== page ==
Coast Guard Pillar – Training

Basic training for the US Coast Guard’s enlisted corps starts at Cape May, NJ.  Cape May is the only training facility for enlisted men and women in the Coast Guard and the fifth largest base of the military branch.  Military.com breaks the eight-week basic training into six stages: forming, company formation, knowledge and skill acquisition, practice, receipt of orders, and preparing to move to the field.

Forming involves each recruit receiving a haircut, having a medical screening, being issued a uniform, as well as other administrative tasks.  Company formation happens around day 3 at Cape May; the enlisted men and women are assigned to a recruit training company.  This is where the recruits meet their company commander and start the process of becoming a team and learning how to obey orders.

Knowledge and skill acquisition and practice go hand in hand during the training process.  Whether it is physical fitness training, firefighting training, marksmanship practice, or classroom learning, most of the eight weeks of basic training is a combination of learning and practicing what has been taught, preparing the enlistees for their future assignments.  Approximately halfway through the training the enlistee will complete an assignment data card, selecting where they would like to be assigned after basic training.  Once assigned a location, the enlistee makes the move to his or her new base.

The eight weeks of basic training can be very grueling and both men and women enlistees are expected to perform a number of tasks before being able to graduate.  Men are expected to be able to complete 29 push-ups in 60 seconds, women 15; men 38 sit-ups in 60 seconds, women 32; men run 1.5 miles in under 12:51, women under 15:26; men sit and reach 16.50”, women 15.26”; each of them are expected to complete a swim circuit, tread water for 5 minutes and jump off a 5-foot platform and swim 100 meters.  Not everyone can pass these tasks and they are given additional instruction and coaching, but going to basic training prepared both mentally and physically can be beneficial to the recruit.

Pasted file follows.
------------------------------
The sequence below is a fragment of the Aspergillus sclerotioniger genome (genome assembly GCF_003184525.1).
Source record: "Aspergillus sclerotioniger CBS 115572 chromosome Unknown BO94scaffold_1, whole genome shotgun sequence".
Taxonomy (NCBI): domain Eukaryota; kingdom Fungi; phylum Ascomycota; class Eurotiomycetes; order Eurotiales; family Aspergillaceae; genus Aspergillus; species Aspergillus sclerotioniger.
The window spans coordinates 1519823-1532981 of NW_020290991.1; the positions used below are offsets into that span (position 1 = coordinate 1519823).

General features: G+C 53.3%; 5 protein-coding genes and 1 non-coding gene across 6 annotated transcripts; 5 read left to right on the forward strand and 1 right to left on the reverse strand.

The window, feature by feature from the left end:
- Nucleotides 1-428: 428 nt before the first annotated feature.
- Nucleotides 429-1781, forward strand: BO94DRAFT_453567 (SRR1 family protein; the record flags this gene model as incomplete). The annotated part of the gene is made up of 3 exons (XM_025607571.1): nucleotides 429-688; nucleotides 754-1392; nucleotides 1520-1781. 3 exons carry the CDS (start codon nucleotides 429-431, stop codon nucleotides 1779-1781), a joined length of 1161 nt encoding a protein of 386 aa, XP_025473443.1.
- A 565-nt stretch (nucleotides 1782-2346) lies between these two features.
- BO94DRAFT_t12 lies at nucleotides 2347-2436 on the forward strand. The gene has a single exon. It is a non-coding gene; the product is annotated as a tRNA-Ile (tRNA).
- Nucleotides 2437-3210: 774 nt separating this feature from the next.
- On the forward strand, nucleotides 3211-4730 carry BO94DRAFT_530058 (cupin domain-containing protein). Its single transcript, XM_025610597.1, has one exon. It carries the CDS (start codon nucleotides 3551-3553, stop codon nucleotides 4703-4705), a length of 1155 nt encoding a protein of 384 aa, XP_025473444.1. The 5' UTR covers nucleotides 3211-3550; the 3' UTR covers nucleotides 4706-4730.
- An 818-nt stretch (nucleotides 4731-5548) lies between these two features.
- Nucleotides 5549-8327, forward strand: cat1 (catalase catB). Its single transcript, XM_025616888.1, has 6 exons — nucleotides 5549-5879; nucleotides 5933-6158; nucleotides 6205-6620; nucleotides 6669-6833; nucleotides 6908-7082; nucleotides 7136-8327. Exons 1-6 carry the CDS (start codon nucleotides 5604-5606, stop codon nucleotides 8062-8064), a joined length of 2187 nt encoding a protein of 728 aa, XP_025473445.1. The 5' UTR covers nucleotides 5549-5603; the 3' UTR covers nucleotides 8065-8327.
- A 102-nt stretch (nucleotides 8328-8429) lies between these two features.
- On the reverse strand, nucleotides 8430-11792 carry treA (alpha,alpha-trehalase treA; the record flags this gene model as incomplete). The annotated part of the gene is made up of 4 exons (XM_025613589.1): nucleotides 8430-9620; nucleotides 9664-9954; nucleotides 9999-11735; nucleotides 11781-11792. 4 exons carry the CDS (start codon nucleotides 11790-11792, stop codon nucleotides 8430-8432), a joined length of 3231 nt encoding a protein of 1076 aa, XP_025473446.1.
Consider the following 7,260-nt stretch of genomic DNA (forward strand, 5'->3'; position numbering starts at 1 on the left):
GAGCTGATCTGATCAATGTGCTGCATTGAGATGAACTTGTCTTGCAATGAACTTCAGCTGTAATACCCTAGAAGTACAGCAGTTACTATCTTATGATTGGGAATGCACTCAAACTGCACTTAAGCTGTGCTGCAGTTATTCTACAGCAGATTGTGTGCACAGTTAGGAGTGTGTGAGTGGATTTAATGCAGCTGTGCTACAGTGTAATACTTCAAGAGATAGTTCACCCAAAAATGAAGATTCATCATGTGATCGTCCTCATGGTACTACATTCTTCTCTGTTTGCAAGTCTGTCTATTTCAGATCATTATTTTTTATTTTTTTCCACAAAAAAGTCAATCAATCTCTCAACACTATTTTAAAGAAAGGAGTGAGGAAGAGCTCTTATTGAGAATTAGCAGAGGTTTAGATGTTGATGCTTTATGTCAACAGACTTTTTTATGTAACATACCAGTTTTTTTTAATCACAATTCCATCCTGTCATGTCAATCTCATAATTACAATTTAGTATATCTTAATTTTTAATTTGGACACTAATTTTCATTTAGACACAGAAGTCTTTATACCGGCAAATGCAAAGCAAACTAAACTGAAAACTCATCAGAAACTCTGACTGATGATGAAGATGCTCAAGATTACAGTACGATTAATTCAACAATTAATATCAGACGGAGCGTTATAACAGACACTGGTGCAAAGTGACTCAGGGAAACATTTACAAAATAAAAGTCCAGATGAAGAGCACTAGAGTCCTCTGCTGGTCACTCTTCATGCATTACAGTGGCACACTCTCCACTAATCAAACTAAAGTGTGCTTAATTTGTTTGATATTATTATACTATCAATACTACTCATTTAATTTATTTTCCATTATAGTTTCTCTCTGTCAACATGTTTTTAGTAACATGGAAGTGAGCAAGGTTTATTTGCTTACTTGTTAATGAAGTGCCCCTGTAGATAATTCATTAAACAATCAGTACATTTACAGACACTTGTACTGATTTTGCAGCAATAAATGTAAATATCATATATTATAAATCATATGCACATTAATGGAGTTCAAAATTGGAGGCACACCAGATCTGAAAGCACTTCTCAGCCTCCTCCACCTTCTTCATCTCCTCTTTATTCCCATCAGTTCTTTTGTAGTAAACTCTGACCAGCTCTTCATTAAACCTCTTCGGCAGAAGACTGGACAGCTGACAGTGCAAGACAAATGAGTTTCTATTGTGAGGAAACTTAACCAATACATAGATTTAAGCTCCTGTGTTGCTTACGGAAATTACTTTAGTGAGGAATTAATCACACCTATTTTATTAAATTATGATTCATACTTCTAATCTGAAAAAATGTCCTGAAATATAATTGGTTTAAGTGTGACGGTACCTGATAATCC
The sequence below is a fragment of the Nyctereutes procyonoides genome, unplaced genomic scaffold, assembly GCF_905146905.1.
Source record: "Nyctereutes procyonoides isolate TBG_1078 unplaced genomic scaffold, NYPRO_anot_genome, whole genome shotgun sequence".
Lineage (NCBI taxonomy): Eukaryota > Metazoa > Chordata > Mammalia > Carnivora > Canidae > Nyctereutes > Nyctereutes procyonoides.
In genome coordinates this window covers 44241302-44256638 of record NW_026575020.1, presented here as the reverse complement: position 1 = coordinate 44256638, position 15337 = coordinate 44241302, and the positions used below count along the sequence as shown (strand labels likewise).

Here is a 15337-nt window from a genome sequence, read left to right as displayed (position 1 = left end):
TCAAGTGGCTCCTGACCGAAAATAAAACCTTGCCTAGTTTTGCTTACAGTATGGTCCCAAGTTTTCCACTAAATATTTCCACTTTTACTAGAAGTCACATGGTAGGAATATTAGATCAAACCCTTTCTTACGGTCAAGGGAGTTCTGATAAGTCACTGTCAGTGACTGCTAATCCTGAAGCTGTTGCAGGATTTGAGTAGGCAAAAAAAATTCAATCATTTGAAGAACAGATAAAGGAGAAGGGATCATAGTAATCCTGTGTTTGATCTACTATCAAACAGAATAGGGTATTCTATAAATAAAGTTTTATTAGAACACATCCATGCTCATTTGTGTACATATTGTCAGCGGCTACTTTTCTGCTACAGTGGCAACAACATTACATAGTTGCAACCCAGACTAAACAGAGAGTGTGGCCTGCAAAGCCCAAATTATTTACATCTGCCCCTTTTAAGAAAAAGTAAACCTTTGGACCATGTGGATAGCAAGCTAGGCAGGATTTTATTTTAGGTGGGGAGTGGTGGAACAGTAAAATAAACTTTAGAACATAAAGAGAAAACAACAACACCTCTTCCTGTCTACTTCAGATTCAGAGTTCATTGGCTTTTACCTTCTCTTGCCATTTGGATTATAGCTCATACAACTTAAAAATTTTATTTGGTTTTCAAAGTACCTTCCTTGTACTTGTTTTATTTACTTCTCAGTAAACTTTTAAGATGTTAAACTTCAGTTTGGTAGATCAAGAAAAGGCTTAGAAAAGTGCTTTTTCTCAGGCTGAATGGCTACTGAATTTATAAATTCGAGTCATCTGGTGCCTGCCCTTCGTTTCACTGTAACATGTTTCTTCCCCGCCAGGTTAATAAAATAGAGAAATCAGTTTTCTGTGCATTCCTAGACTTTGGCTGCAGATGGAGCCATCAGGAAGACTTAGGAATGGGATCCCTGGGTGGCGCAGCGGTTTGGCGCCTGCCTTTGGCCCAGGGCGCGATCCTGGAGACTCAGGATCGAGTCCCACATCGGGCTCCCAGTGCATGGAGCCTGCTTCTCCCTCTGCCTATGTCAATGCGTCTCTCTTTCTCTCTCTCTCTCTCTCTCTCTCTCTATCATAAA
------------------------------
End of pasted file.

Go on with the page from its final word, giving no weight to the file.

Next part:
An alternative to the basic training at Cape May is the US Coast Guard Academy.  Here men and women are trained to become officers in the Coast Guard.  Located in New London, CT, the Academy awards each graduate a bachelor of science degree and a commission as an Ensign in the USCG.  Each cadet must complete the program in four years and receives an excellent academic foundation in a military environment.  Cadets study math, science, nautical science, engineering and liberal arts as well as take part in daily physical fitness routines.

Each summer the cadets participate in a summer training program, similar to basic training for enlistees, but the cadets receive more hands on training. Each summer the cadets expand their knowledge with a new program.  The cadets learn to sail the Eagle, the Coast Guard Academy’s ship; they perform Coast Guard missions aboard ships around the world; participate in an aviation or dive training program; learn law enforcement; basic weapons training; and can take part in internships in engineering, government, or operations.  All of the summer training programs provide the cadets with the skills and training they will need to be young officers upon graduating the Academy.

https://www.uscg.mil/hq/capemay/Training/RecruitTraining.asp
https://www.uscg.mil/hq/capemay/
http://www.military.com/join-armed-forces/coast-guard-boot-camp-schedule.html
http://www.gocoastguard.com/active-duty-careers/enlisted-opportunities/advance-through-training
http://www.cga.edu/academics/